My friend does not deserve to be in pain. He did not ask to be the way he is. He did not make himself more intelligent than the people around him. That is just the way he is. Yet, he suffers all the same. Many gifted people suffer likewise – yet their pain goes unknown, it is something overlooked, marginalized and ignored. Rather than being understood, many gifted people are envied. So, not only do they have to put up with the pain of intellectual isolation – but they receive varying degrees of social hostility too, quite often. This is sad, because, like I said, they are the way they are, through no fault of their own. One cannot blame someone for their genetic inheritance.

I hope my friend manages to change his life for the better and finds a more intelligent milieu in which to live. I hope, too, that every significantly gifted person, in the world, finds at least one other, to relate to, at the level they would wish to, in an ideal world. That is all it takes, to make the pain go away: one person to talk to, freely. Do you have that?

Posted by Valentine Cawley

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posted by Valentine Cawley @ 8:12 PM 


Anonymous Anonymous said...

I share your friend's pain. I don't suppose this will be any consolation to him, but ask him to imagine working in an admin support role while having an IQ off the top of the Wechsler scale.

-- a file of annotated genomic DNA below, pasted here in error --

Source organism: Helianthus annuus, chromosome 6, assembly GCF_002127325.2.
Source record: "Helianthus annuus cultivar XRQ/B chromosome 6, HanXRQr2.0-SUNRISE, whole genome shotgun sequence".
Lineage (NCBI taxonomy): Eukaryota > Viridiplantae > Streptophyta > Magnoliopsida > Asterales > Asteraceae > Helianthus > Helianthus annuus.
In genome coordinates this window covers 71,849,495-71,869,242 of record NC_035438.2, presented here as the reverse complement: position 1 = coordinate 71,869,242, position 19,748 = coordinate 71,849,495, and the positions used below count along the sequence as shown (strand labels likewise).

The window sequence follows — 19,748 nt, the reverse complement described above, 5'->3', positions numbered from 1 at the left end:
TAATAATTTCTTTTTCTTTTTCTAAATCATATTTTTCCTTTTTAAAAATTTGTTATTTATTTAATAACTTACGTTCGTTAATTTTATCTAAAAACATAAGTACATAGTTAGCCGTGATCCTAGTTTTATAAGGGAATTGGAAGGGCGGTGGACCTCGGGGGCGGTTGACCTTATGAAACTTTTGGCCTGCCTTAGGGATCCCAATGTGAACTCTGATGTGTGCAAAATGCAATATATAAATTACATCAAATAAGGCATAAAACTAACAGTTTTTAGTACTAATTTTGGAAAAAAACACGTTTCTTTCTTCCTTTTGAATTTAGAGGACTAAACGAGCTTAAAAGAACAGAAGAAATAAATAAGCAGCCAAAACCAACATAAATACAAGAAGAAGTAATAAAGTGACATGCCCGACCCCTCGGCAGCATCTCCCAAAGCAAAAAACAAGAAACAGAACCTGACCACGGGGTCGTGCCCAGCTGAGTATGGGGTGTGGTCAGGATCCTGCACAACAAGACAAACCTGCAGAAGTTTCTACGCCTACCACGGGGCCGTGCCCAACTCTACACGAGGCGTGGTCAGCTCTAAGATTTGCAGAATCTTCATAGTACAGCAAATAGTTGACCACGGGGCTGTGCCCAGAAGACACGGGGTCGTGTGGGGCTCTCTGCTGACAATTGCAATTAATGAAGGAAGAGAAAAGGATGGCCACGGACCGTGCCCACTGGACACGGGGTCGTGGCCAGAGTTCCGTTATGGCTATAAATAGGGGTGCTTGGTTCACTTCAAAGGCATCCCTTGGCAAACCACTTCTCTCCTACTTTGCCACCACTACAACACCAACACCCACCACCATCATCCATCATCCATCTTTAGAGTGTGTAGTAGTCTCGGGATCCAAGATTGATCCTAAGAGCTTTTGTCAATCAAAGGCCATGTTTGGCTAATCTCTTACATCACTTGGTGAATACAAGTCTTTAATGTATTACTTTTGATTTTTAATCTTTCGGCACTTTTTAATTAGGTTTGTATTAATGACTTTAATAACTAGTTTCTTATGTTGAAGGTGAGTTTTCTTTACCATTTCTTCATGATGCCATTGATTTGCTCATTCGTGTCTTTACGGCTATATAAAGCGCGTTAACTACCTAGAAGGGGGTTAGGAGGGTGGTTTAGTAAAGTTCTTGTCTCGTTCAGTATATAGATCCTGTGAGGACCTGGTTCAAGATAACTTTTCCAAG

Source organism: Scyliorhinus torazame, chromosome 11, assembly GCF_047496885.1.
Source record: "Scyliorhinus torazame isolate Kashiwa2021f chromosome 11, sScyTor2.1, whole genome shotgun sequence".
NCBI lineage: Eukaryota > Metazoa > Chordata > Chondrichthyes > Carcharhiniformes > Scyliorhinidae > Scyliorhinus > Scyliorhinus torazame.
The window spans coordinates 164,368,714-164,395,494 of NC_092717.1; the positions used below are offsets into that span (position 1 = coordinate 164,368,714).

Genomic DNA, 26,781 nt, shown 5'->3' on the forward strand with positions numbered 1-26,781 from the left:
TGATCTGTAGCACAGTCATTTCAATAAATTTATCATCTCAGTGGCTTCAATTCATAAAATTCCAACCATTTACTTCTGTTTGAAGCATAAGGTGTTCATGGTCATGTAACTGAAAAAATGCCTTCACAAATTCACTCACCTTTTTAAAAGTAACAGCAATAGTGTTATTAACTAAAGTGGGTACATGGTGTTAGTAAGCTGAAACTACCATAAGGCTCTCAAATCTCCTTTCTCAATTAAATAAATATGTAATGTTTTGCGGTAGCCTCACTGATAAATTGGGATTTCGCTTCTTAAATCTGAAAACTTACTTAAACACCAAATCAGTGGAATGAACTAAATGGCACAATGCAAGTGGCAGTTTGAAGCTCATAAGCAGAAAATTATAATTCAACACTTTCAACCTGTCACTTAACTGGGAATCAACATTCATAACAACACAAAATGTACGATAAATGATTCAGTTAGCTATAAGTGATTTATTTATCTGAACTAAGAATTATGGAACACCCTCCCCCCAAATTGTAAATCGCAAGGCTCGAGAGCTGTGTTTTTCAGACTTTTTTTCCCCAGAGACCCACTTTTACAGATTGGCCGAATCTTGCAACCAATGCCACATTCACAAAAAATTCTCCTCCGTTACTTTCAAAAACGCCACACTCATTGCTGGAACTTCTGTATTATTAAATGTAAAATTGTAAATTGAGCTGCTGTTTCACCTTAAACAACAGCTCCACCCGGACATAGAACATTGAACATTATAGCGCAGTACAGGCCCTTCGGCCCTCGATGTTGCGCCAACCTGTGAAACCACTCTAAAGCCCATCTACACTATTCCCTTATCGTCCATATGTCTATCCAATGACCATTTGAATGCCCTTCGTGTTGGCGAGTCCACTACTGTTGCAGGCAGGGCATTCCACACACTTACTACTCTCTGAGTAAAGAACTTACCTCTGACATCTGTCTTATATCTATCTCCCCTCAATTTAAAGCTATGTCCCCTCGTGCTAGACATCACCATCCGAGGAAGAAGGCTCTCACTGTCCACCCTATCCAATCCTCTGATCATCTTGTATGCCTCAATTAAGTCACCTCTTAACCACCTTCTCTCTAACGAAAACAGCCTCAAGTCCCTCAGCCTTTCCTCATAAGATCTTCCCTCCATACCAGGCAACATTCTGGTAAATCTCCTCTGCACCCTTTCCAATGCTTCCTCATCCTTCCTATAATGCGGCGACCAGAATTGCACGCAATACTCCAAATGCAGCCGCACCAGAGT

I've now resorted to writing begging letters to people in my industry of choice, asking to be given a chance, because I have no money to go back to school. I suppose I must face up to the fact that even if I land a new career in that field, I still may be very isolated.

I thought that I had met a kindred soul, but it turned out to be an abusive relationship, despite his intellect. I belong to some of the more selective high-IQ societies, but because of their target membership they only have a handful of members worldwide and it is unlikely I will be catching a plane to go meet any of them soon.

On the positive side, I do have some religious friends who are quite deep thinkers. They're probably the closest thing I have to that sort of intellectual company.

10:07 PM  
Blogger Valentine Cawley said...

It saddens me to hear that you have not, yet, found a situation to suit you, intellectually, 7Sigma. I do hope your letter writing will work out.

Re. isolation. It only takes ONE person to change all that. You don't need many intellectual companions to make your life better in that respect. All you need to do is find one person to share your thoughts with. For me, that is my wife. Perhaps, for you it will be your future husband. I hope so, for you.

I wish you luck on your career hunt. Perhaps that will also lead you to a like mind.

11:13 PM